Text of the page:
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Rick Perry’s Constitution

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The man who proved that you could be too dumb to win the Republican presidential nomination is back for another bite at the apple, brought to you once again by Ambien and Tito’s Vodka, America’s favorite pre-debate cocktail. So it’s worth remembering that he believes that virtually the entire 20th century welfare and regulatory state is unconstitutional. (In fairness, his constitutional vision would at least prevent the scariest extreme of jack-booted government tyranny, large-scale commercial farmers who want to take advantage of federal price supports to sell large quantities of wheat at far-above-market prices but are required to comply with federal regulations of the interstate market in wheat.)

What’s scarier than Perry believing this stuff, of course, is the extent to which some of these ideas are creeping closer to the Republican mainstream. If taken seriously, the federalism holding in Sebelius would effectively overrule not only Wickard but McCulloch v. Maryland. And while repealing the Sixteenth Amendment may seem like classic made-in-Texas wingnuttery, well, I bring to you the national platform of the 2012 Republican Party:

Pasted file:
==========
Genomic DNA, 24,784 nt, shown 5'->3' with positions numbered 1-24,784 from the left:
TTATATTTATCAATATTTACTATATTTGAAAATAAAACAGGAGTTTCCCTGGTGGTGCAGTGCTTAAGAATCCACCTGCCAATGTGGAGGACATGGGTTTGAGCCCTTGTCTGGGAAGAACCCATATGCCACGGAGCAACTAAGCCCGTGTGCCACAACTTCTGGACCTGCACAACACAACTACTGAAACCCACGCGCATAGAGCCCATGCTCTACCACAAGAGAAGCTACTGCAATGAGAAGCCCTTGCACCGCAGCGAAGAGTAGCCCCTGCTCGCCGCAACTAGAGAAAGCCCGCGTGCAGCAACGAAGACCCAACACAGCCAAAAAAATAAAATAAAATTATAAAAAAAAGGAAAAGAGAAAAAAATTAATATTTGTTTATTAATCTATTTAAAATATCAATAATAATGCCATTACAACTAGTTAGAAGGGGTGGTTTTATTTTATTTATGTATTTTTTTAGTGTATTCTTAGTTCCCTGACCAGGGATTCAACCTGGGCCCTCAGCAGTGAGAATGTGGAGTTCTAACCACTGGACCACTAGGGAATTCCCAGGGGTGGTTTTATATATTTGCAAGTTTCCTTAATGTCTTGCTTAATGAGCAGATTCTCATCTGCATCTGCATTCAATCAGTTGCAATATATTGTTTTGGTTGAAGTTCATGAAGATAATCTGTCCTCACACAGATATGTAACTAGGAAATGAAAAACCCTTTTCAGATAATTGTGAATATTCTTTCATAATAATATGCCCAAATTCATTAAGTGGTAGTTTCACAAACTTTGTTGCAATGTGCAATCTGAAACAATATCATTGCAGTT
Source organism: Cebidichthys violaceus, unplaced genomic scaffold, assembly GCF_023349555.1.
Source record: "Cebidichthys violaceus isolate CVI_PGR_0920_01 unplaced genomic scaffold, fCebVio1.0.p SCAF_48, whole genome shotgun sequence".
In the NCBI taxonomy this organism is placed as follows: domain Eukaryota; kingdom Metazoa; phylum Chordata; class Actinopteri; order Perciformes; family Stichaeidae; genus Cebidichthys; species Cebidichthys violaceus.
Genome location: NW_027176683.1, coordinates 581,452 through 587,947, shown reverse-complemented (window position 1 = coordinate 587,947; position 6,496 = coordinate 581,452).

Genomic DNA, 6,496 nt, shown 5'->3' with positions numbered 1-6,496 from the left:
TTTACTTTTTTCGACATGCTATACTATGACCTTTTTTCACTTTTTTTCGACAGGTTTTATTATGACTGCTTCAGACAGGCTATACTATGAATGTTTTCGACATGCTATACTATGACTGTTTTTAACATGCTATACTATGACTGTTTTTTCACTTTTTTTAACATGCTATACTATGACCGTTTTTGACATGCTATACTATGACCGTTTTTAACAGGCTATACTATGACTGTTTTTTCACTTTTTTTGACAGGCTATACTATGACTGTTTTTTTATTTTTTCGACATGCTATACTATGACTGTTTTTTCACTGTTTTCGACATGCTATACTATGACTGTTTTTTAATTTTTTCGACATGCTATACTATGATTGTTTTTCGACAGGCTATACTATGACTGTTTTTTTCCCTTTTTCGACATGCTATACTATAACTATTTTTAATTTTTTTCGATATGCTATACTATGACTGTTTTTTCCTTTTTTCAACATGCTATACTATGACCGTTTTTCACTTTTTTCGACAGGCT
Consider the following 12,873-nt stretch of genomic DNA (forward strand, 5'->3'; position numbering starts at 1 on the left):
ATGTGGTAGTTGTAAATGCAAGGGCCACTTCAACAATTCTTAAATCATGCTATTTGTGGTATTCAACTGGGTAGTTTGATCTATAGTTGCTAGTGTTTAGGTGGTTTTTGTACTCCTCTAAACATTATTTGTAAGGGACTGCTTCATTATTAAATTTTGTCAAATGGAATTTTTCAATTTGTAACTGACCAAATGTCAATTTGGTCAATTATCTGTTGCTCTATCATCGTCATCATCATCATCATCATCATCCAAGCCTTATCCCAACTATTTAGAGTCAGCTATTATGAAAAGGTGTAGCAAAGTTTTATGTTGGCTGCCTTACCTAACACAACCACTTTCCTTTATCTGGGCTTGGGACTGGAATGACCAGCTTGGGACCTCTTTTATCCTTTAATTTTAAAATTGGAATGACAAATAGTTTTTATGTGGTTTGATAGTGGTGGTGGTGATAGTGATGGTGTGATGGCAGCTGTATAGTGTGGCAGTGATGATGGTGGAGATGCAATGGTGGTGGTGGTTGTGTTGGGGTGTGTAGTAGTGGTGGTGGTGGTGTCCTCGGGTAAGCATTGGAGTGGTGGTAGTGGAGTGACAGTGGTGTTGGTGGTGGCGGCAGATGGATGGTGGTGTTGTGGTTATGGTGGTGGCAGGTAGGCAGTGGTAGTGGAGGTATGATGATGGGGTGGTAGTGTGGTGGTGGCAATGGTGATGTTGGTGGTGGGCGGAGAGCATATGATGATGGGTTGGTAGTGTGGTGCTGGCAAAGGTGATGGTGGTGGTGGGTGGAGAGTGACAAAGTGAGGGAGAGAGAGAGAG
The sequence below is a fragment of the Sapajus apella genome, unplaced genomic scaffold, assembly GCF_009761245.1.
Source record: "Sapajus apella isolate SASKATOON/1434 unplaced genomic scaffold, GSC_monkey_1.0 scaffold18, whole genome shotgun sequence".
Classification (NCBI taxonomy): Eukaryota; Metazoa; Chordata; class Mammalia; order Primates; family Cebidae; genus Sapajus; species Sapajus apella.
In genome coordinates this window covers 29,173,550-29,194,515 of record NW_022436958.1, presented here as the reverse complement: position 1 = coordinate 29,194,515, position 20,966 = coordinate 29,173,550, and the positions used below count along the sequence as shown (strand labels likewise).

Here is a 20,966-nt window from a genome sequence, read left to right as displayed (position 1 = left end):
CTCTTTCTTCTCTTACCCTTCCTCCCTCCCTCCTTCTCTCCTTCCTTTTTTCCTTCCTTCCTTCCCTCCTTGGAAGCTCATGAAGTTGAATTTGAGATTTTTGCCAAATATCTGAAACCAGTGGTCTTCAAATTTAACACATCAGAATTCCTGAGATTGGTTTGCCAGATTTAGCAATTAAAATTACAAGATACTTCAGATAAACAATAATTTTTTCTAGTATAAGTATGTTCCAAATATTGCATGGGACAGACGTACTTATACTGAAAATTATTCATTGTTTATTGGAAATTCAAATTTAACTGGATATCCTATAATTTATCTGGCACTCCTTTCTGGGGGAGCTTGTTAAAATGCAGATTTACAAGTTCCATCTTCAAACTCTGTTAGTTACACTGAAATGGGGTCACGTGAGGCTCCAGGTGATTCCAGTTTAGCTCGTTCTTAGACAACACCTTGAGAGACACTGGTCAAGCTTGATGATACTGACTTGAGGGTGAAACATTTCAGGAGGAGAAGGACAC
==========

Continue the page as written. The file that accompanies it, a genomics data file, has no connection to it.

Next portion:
In any restructuring of federal taxation, to guard against hypertaxation of the American people, any value added tax or national sales tax must be tied to the simultaneous repeal of the Sixteenth Amendment, which established the federal income tax.

Perry believes all manner of incredibly nutty stuff — and if he were capable of speaking English sentences could well have been the Republican nominee for president in 2012. This is a serious problem.

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